Durbin: We Need A Comprehensive, Smart, And Effective Approach To Opioid Addiction
Following IG Report, Durbin Blasts DEA’s Failure To More Proactively Prevent Big Pharma’s Excessive Opioid Production
WASHINGTON – U.S. Senator Dick Durbin (D-IL) today, in a Senate Judiciary Committee hearing addressing the opioid epidemic, slammed the Drug Enforcement Administration (DEA) for inadequate oversight and accountability of Big Pharma’s role in fueling the nation’s worst drug epidemic in history. Durbin called on the DEA to use its new authorities—passed into law by Durbin and Senator John Kennedy (R-LA) last year—to improve its monitoring of opioid shipments across the country and reduce the volume of painkillers that the DEA permits the pharmaceutical industry to produce each year. In its 2020 proposal for controlled substance production quotas, DEA explained it would not adjust opioid production quotas to reflect the abuse, overdose, and public health harms created by excessively high opioid manufacturing.
“What does it take? How do we get the DEA to acknowledge that approximately eight billion opioid doses is dramatically more than could possibly be used for legitimate medical purposes?” Durbin said. “If our government doesn’t start a reasonable regulation of the production, Pharma will continue to ask for more…far beyond what’s medically necessary and far beyond what’s needed for chronic pain and ordinary uses. So if the DEA – the Drug Enforcement Administration – is not in on the program, we’re going nowhere with this conversation.”
Durbin also expressed concerns over a Trump Administration proposal to place all “fentanyl-related” substances on Schedule 1, saying that it could block vital research to discover life-saving antidotes. In July, Durbin sent a letter to the Department of Health and Human Services expressing concern that DOJ and DEA have not adequately consulted with public health agencies in connection with the Trump Administration’s recent scheduling request.
A recent study of fentanyl overdoses in Massachusetts from 2014 to 2016 found that 83 percent of patients required more than two naloxone doses. Naloxone is not always strong enough to stop the latest forms of fentanyl-related overdoses, and researchers have not yet identified the antidote that is.
“Now, we need to make sure that, as we combat the spread of synthetic fentanyl analogues, we do not impede scientific research that can save people who overdose on these drugs and we do not criminalize harmless substances in the process,” Durbin said. “Many researchers believe a more powerful antidote may actually include fentanyl or some analogue.
Video of Durbin’s remarks in Committee are available here.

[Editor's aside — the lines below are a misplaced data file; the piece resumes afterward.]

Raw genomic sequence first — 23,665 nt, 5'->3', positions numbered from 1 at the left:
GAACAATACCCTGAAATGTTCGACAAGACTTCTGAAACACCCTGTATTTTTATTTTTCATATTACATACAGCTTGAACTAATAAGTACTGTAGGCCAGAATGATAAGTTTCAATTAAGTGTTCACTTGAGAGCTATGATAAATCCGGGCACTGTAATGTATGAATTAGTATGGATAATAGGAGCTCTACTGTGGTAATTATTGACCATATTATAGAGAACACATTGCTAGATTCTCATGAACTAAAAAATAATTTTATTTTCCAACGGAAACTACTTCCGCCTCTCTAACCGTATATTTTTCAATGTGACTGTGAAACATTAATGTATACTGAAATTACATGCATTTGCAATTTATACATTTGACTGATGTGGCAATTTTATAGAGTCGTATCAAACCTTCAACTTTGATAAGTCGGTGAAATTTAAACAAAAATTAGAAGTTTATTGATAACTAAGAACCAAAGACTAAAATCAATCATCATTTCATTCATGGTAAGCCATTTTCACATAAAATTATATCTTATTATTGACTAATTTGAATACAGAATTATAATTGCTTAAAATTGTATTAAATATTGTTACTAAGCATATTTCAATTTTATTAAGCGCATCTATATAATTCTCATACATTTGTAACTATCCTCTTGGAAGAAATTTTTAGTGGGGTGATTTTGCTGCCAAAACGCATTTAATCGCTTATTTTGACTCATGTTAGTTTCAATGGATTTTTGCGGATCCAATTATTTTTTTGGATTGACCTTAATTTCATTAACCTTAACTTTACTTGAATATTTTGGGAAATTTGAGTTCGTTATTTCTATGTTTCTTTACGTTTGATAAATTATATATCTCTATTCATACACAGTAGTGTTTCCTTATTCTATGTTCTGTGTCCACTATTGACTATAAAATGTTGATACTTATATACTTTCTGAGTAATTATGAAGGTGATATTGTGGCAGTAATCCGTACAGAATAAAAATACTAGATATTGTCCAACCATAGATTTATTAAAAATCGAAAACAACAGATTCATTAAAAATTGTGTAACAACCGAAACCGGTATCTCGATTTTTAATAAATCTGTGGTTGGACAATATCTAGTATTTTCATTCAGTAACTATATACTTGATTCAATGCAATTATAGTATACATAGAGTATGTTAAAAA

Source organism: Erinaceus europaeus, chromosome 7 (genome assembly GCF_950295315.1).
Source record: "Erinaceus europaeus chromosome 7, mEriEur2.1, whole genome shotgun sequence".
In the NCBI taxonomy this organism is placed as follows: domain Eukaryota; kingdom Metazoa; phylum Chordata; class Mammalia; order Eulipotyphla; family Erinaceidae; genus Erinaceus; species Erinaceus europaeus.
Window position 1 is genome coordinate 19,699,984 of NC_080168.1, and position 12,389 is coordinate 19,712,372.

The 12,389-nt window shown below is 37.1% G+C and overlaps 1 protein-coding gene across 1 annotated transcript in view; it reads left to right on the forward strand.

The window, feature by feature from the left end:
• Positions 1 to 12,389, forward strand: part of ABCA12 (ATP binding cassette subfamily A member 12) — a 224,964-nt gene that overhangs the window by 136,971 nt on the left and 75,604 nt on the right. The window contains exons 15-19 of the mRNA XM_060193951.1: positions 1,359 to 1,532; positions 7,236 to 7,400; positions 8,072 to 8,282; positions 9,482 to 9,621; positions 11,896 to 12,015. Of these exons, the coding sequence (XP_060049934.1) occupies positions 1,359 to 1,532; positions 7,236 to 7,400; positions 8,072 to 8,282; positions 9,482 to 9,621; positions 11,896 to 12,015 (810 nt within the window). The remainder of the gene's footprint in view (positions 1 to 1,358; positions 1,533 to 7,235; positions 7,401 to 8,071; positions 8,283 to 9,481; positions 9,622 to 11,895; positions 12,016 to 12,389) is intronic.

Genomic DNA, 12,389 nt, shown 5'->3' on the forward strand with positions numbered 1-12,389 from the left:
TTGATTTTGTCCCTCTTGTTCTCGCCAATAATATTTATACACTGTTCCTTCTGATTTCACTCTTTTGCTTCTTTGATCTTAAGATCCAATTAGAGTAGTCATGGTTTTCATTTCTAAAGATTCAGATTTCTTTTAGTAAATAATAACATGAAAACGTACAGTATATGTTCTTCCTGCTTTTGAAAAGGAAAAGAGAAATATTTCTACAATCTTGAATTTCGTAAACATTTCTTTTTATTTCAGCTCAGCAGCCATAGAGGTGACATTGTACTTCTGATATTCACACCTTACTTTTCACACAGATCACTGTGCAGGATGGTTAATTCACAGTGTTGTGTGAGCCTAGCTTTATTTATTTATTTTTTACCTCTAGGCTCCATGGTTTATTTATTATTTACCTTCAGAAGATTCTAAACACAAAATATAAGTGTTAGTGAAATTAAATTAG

Audio of Durbin’s remarks in Committee is available here.
Footage of Durbin’s remarks in Committee is available here for TV Stations.
Last year, after passage of Durbin and Kennedy’s Opioid Quota Reform Act of 2018, DEA was granted new authorities that enhanced its opioid quota-setting authority by improving transparency and enabling DEA to adjust quotas to prevent opioid diversion and abuse while ensuring an adequate supply for legitimate medical needs. In November, Durbin and Kennedy sent a letter to the DEA in urging it to better comply with the 2018 law they passed and not to ignore important health information when setting new opioid production quotas.
Between 1993 and 2015, the DEA allowed production of oxycodone to increase 39-fold, hydrocodone to increase 12-fold, and fentanyl to increase 25-fold. As a result, the number of opioid pain relievers dispensed in the United States skyrocketed. The increase in opioid-related overdose deaths has mirrored the dramatic rise in opioid prescribing, with more than 42,000 deaths in 2016. In 2016, the pharmaceutical industry put 14 billion opioid doses on the market—enough for every adult to have a one-month supply.
After two decades of dramatic increases to the volume of opioids allowed to come to the market, the DEA has heeded Durbin and Kennedy’s repeated calls to help prevent opioid addiction by responsibly reducing nearly all opioid quotas. As a result of these reductions, DEA’s opioid quota levels for 2020 would permit approximately 8 billion opioid doses to be authorized for production. However, the Senators in their November letter pointed out that DEA still failed to take into consideration statistics on opioid overdoses, deaths, and public health impact when setting the 2020 quotes despite clear direction from Congress to do so. Durbin and Kennedy included language in the FY20 appropriations bill to require DEA to perform data collection in order to meet this obligation.
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